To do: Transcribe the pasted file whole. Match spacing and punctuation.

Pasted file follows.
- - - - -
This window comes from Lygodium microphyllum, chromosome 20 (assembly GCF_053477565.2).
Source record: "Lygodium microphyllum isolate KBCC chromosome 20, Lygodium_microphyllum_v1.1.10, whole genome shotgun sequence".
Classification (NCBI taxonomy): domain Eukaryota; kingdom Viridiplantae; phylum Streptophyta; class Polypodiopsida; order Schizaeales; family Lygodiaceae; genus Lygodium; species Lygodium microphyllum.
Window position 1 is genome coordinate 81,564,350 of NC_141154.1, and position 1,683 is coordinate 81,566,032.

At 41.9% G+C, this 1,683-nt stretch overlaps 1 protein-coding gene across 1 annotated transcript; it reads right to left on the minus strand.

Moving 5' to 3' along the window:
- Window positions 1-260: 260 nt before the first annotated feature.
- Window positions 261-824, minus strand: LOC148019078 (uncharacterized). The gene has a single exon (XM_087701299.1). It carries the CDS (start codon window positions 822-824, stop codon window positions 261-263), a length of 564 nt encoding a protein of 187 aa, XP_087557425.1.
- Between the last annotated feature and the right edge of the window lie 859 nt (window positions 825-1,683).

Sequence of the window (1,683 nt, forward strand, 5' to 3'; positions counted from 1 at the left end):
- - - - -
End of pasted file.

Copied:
This window comes from Lygodium microphyllum, chromosome 20 (assembly GCF_053477565.2).
Source record: "Lygodium microphyllum isolate KBCC chromosome 20, Lygodium_microphyllum_v1.1.10, whole genome shotgun sequence".
Classification (NCBI taxonomy): domain Eukaryota; kingdom Viridiplantae; phylum Streptophyta; class Polypodiopsida; order Schizaeales; family Lygodiaceae; genus Lygodium; species Lygodium microphyllum.
Window position 1 is genome coordinate 81,564,350 of NC_141154.1, and position 1,683 is coordinate 81,566,032.

At 41.9% G+C, this 1,683-nt stretch overlaps 1 protein-coding gene across 1 annotated transcript; it reads right to left on the minus strand.

Moving 5' to 3' along the window:
- Window positions 1-260: 260 nt before the first annotated feature.
- Window positions 261-824, minus strand: LOC148019078 (uncharacterized). The gene has a single exon (XM_087701299.1). It carries the CDS (start codon window positions 822-824, stop codon window positions 261-263), a length of 564 nt encoding a protein of 187 aa, XP_087557425.1.
- Between the last annotated feature and the right edge of the window lie 859 nt (window positions 825-1,683).

Sequence of the window (1,683 nt, forward strand, 5' to 3'; positions counted from 1 at the left end):